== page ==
Zimbabwe President vows to stay on despite army pressure

Acknowledging criticism against him from the Zanu-Pf, the military and public, Mugabe stressed the need to return Zimbabwe to normalcy.

In a live TV address, Mugabe said he would preside over the ruling party's congress in December 2018.

Mugabe had earlier been sacked by Zanu-PF as party leader, and gave him less than 24 hours to resign as president or be impeached.

"The (ruling Zanu-PF) party congress is due in a few weeks and I will preside over its processes," President Mugabe said in his speech.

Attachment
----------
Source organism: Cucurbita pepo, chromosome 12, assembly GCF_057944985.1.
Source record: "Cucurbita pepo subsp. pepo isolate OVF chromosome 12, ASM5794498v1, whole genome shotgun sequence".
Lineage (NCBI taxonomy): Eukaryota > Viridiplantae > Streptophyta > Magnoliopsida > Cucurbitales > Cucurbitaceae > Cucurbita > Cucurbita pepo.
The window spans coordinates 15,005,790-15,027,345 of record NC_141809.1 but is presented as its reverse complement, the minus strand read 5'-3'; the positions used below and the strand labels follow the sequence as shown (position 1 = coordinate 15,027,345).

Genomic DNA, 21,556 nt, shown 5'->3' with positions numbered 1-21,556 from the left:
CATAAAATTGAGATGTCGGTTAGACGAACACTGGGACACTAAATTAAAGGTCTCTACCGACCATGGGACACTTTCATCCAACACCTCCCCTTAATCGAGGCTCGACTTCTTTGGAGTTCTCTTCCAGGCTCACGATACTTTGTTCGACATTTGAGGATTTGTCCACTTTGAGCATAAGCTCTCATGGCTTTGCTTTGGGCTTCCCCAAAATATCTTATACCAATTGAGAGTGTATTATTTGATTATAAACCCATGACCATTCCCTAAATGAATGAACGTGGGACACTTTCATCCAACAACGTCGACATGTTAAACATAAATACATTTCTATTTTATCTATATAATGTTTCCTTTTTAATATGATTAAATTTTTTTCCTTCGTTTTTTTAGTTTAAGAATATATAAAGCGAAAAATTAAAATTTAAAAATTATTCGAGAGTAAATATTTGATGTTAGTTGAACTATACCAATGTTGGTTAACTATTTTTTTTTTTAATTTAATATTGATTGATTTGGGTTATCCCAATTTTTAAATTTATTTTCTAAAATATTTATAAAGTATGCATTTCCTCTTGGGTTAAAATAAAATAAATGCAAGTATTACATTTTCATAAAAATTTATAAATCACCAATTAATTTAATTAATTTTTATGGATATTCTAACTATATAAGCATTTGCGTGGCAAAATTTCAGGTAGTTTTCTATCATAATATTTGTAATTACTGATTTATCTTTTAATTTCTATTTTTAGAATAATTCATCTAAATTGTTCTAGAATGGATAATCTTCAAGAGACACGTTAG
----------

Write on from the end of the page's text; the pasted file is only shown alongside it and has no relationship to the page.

"Whatever the pros and cons of how they (the army) went about their operation, I, as commander-in-chief, do acknowledge their concerns," he said.

The Zimbabwean President's grip on power has weakened since the military intervened on Wednesday, in a row over who should succeed him.

The crisis in his governance was triggered he sacked his deputy, Emmerson Mnangagwa, two weeks ago, angering the army who saw it as an attempt to move his wife, Grace, into the position of his successor.

Earlier on Sunday, Mnangagwa was named as Zanu-PF's new leader and candidate for the 2018 general elections.

At the same party meeting, Mr Mugabe's 52-year-old wife, Grace, was expelled from the party, alongside a number of other senior officials.

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